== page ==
Humanizing technology: a challenge for innovation

Albert Einstein once wrote: It has become appallingly obvious that our technology has exceeded our humanity […] Concern for man himself and his fate must always form the chief interest of all technical endeavors. Never forget this in the midst of your diagrams and equations.

More than 80 years later, it seems Einstein was as right as he could be. Technological solutions keep on developing straight to our everyday life which makes providers wonder: how can we humanize technology?

humanizing technology

Humanizing technology: to what end?

These past years are characterized by the birth of amazing technological innovations in various areas: 3D printing, medecine, home automation, robotics, communication…

We often can’t quite grasp the impact of technology or even fear it. Einstein himself wondered if including too much technology in our lives was harmful. Innovations quickly grow thus provoking a fear of letting technology take over our lives. What if technology was more dehumanizing than helpful?

According to Pol Pla I Conesa, PhD at MIT, technology improves our lives without a doubt but people developing technology often forget the users for they are blinded by the incredible technical possibilities.
If a technological product must be powerful, it mostly needs to be useful to the users.

Today, the primary purpose of developers and providers is to integrate a human point of view to the innovation. Progress is not going to stop; it is crucial that users understand technologies in order to distinguish the useful from the worthless.

Humanizing technology or creating love ?

Steve Jobs said: “One of the things I’ve always found is that you’ve got to start with the customer experience and work backwards to the technology. […]As we have tried to come up with a strategy and a vision for Apple, it started with ‘What incredible benefits can we give to the customer? Where can we take the customer?’


Following the ergonomics principles, the user experience (UX) should come first in the development process of a new product. Will my product be useful to the user? Is it credible, desirable, findable, and accessible? The product is adapted to the user and not the other way around!

Such a philosophy led Steve Jobs and Apple to a great success. In 2011, Martin Lindstrom lead a series of fMRI on Apple fans in order to study their brain activity while using an Apple product. Contrary to the original assumption, the active areas of the brain are not the ones related to addiction. When the subject slide or tap the screen of an iPhone, the insula is activated. The insula, or insular cortex, is the brain area associated with feelings of compassion, love and pleasure.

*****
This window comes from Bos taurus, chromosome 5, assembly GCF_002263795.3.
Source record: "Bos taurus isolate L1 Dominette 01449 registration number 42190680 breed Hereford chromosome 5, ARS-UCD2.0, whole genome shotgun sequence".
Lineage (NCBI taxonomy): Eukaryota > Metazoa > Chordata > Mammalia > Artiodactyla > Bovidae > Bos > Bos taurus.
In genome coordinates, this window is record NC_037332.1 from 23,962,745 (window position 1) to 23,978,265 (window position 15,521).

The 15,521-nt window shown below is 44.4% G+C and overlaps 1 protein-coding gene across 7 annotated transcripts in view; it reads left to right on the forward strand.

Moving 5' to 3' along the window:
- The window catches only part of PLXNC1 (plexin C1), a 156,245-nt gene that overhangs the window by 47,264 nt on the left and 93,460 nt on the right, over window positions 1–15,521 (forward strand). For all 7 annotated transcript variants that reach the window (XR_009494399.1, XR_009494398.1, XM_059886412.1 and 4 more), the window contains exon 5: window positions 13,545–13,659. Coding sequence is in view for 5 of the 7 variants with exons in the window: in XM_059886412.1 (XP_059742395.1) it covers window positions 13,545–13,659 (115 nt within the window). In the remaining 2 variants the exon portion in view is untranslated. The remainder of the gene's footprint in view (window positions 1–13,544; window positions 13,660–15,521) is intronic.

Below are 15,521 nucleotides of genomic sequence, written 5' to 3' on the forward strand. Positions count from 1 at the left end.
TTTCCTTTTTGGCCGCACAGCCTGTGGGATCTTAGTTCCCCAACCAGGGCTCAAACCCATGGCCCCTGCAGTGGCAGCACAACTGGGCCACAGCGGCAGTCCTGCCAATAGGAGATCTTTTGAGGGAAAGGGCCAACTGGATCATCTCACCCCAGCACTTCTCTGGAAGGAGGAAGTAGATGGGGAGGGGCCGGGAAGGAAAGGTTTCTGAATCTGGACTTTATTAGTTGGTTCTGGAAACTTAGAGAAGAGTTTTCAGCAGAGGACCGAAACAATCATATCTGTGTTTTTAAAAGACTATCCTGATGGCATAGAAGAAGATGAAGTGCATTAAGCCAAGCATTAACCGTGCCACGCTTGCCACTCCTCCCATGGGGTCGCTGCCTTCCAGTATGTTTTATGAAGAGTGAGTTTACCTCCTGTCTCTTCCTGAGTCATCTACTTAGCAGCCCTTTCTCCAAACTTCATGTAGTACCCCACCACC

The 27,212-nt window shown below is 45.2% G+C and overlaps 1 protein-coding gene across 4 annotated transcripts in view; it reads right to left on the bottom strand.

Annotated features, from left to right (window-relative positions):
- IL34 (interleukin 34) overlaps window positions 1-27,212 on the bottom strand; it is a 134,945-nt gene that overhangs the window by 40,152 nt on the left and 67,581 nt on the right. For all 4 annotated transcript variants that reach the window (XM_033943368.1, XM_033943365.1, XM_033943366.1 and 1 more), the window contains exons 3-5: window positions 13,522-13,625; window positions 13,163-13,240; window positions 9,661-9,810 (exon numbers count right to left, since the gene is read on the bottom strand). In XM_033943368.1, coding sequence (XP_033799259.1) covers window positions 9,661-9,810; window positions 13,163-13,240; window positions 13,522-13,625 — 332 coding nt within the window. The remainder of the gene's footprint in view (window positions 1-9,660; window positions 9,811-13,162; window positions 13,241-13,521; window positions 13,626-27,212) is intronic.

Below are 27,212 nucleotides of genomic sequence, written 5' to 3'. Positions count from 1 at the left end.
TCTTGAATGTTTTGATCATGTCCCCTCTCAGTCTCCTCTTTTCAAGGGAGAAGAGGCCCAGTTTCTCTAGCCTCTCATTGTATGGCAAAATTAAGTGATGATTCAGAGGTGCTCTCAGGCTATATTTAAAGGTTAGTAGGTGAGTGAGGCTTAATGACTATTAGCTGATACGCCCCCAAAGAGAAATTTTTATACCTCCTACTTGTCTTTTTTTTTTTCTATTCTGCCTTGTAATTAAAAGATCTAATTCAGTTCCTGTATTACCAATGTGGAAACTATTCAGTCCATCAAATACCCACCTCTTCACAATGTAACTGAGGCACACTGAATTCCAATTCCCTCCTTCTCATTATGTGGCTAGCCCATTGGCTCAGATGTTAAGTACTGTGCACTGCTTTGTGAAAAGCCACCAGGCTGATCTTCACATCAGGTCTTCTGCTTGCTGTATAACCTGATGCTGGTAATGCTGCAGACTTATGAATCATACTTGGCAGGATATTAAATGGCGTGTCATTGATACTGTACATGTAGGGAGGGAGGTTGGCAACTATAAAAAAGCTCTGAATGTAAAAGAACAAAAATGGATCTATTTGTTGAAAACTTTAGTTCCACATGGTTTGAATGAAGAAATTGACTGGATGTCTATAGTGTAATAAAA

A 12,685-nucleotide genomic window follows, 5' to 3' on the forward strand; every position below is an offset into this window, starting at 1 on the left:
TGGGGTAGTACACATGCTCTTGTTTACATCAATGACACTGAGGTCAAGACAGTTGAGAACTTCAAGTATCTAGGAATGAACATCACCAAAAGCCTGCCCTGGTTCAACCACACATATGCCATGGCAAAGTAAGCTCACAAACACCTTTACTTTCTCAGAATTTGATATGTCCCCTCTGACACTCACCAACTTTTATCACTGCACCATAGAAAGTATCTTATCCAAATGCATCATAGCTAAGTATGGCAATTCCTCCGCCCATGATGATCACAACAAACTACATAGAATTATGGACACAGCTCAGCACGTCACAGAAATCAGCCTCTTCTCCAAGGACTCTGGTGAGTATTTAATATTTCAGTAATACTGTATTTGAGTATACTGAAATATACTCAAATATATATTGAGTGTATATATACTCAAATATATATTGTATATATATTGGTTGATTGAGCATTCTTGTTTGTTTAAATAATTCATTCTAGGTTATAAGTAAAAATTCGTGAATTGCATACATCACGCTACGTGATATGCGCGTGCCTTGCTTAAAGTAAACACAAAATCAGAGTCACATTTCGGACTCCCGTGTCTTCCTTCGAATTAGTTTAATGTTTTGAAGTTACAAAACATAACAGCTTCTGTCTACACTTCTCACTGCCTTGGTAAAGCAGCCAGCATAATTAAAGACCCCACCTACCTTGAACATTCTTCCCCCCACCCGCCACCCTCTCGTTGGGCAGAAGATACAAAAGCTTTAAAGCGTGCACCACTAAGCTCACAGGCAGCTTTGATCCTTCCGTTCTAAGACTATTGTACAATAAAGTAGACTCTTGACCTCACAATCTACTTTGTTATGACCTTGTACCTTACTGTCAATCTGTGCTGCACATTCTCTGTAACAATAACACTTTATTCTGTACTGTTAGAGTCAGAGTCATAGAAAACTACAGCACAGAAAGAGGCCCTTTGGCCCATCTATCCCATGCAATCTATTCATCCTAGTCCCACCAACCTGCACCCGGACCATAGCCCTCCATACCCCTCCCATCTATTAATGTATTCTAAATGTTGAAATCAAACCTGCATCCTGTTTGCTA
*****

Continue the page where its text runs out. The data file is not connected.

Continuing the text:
Technology takes such an important part of some people lives that a love relationship is born. In some cases, technology can even provoke the same emotional reaction than a relative, a boyfriend or a girlfriend.

Following Jobs’ footstep, professionals wonder: how is it possible to create desire and pleasure in the use of technology?


Demystification is needed to humanize technologies

Denis Bertrand, a French semiologist, believes that our minds build a myth around technology in 3 steps:

  • The “wow effect”: the surprise, the magical effect induced by the product
  • The vivacity of the product: we give an intention to the product which brings it to life
  • The charm, desire and pleasure caused by the aesthetic aspect of the product

This whole process prevents the user from understanding the product and thus from experiencing it properly. A wrong experimentation of the product can lead to 2 behaviors:

  • A complete rejection of the technology and an opposition to its use (mostly seen with the elderly)
  • An irrational behavior recognized as “addictive” from the product’ fans (mostly seen with the youngsters)

humanizing technology

In both cases, it is crucial to demystify the technology. Users need to see that there is a real interest in using technology as well as learn how to integrate technology in their everyday lives. However, the technology must remain non-intrusive.

Todd Carlisle, in charge of HR at Google, believes that humanizing technology means adapting it to the users’ everyday lives, particularly in the work environment.

According to Carlisle, we need to:

  • Use flexible technologies
  • Identify and use the most relevant technology for a given situation
  • Do not substitute technology to reality
  • Encourage users to disconnect when the technology is not necessary


Humanizing technology: our major challenge in the future

In a nutshell: humanizing technology is crucial especially in a context of constant innovation.

Humanizing a technology means presenting and explaining the technology and its usefulness to the users. It also means helping the users embracing the technology in their daily routine.

Innovations must be accessible, simple, reassuring, useful and non-invasive. A revolutionary innovation may never find its users if they can not understand it. A user who does not get the point of an innovation will not use it.
Like Einstein said: technologies must focus on humans, not the other way around.

At Hakisa, we believe that the future of technology is a more humane one. We offer our a social hub that integrates new technologies into the users communities. This way, we guarantee a technology focused on the human.

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